Cabbage Patch toy remains on wish lists 30 years later
Classic toys like dolls have staying power, says Calgary toy store manager
Remember the Christmas gift that people lined up outside toy stores to buy 30 years ago?
Calgary teacher Camille Haggar recalls longing for a Cabbage Patch Kid in 1983. She lined up outside a toy store with her Nana to get it.
“It was literally a stampede to this pyramid of Cabbage Patch dolls and you had no time to even pick the one you wanted. It was just grab one,” she said.
Haggar was part of the North American rush for the Cabbage Patch Kids. Parents waited for hours, trampling each other to get their hands on one.
Lynne Ricker, a marketing professor at the University of Calgary’s Haskayne School of Business, says it was a classic case of basic marketing.
“Supply can't keep up with demand. That tends to just make people just want it … more,” she said.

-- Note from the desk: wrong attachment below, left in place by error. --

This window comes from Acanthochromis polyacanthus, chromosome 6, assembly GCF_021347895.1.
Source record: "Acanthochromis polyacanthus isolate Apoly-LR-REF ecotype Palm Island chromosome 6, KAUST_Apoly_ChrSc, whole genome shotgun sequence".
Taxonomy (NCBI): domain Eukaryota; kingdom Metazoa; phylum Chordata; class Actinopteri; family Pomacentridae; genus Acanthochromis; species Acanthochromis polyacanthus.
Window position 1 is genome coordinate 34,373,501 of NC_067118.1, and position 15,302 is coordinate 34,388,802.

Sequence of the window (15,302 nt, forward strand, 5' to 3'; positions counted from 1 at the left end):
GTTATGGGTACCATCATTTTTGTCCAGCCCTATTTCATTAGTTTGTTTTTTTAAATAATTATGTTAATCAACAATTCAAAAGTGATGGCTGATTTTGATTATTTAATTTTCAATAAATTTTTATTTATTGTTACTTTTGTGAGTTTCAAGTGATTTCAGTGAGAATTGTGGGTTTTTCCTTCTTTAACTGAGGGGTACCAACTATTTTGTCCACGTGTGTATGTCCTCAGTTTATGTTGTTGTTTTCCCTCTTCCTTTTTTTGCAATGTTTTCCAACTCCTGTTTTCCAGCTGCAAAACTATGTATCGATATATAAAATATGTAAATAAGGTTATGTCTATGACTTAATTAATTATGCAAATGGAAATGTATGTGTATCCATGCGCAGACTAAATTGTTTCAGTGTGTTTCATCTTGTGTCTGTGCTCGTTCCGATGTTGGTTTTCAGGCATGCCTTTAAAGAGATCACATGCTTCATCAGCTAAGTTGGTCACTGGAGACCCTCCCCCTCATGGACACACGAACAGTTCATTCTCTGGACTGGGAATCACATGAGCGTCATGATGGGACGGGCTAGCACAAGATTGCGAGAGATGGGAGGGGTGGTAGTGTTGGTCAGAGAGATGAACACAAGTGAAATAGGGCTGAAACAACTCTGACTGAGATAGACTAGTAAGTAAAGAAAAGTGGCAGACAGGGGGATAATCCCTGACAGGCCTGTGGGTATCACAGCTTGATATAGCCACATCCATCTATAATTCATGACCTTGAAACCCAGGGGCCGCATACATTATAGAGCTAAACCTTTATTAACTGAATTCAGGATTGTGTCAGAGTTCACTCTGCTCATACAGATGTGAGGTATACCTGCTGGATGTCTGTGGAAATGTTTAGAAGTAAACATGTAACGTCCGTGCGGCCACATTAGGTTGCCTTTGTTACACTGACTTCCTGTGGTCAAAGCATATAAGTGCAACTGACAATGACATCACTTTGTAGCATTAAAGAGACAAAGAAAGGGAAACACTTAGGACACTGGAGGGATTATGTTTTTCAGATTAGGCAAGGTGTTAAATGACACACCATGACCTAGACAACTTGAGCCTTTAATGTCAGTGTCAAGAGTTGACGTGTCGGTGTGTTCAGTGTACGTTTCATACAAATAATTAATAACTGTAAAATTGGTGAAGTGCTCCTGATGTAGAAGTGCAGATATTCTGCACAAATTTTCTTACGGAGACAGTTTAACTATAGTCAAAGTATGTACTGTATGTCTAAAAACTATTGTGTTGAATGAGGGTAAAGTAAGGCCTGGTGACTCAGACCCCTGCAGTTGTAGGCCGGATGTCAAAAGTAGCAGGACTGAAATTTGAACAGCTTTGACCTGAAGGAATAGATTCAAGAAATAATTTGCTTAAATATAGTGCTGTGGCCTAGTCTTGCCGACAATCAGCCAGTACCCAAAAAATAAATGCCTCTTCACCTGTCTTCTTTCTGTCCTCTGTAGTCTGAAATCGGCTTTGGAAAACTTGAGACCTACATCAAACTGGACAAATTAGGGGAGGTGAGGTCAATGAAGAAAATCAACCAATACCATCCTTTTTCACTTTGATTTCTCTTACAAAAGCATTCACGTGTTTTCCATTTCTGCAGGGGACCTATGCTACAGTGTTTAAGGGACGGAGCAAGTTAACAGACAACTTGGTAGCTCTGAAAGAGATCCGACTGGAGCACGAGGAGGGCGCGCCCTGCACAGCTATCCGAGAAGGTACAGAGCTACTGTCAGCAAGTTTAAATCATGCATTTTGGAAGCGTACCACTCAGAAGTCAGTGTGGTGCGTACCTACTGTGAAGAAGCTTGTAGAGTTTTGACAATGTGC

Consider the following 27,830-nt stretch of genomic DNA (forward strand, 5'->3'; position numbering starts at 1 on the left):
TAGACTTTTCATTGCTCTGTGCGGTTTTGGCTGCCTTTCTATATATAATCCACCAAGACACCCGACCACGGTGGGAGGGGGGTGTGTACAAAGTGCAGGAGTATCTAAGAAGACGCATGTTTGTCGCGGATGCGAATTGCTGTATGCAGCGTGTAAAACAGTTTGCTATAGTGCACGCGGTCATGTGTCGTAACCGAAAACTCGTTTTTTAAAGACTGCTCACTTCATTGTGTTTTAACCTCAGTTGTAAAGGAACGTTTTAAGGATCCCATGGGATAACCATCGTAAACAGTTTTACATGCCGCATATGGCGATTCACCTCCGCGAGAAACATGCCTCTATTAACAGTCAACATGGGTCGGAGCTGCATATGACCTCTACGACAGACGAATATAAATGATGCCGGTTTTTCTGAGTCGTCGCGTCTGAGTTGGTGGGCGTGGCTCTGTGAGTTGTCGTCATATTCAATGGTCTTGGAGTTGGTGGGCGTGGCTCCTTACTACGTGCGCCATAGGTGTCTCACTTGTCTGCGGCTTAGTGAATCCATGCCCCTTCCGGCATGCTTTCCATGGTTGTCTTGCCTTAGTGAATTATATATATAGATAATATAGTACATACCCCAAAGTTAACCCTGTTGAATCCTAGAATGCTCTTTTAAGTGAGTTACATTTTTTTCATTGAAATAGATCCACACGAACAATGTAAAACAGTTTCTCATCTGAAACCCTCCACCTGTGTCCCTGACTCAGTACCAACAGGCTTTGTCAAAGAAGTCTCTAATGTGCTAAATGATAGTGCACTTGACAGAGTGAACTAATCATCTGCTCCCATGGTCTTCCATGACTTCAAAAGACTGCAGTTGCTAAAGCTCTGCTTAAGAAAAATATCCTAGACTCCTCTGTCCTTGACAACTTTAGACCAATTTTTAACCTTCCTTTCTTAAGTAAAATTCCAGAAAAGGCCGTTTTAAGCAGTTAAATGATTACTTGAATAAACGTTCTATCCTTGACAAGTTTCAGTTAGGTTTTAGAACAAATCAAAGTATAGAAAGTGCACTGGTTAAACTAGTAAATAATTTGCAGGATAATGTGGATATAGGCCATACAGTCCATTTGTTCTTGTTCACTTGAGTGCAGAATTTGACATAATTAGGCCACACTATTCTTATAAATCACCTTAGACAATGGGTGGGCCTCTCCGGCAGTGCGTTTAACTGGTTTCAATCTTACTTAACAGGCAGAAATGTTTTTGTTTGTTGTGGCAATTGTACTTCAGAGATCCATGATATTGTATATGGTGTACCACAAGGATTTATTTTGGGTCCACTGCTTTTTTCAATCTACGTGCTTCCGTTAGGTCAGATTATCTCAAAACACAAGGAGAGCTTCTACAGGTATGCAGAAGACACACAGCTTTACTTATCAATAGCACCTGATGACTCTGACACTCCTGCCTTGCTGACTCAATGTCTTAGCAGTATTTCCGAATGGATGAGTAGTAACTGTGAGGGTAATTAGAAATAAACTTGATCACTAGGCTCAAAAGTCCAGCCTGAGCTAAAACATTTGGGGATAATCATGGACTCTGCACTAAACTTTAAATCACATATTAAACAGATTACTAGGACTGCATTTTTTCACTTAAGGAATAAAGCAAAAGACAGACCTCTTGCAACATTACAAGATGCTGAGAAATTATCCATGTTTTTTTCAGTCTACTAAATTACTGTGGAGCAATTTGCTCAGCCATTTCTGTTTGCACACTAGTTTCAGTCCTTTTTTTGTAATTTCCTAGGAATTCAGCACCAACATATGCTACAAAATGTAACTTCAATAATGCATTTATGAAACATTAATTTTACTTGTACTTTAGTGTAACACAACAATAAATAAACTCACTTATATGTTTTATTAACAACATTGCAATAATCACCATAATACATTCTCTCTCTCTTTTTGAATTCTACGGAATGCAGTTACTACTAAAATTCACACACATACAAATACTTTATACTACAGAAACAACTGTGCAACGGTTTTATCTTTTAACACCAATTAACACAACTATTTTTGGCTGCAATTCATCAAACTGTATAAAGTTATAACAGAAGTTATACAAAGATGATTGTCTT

Cabbage Patch Kids are seeing a resurgence this year. The Discovery Hut’s manager Matthew Beeson says it's the basic toys like dolls, blocks and Lego that have longevity.
“Bells and whistles, that sort of thing, those all come and go. But the toy itself — a toy truck, a toy car. They're never, ever going to be not fun to play with," he said.
“The reason you can still pick up a Cabbage Patch Kid is because it's a darn good toy. It's a doll, it's cute. We will never stop selling dolls.”
The staying power of the Cabbage Patch may also be due to parents who once played with the toy wanting one for their kids. And unlike 30 years ago, they can find a Cabbage Patch doll just about anywhere.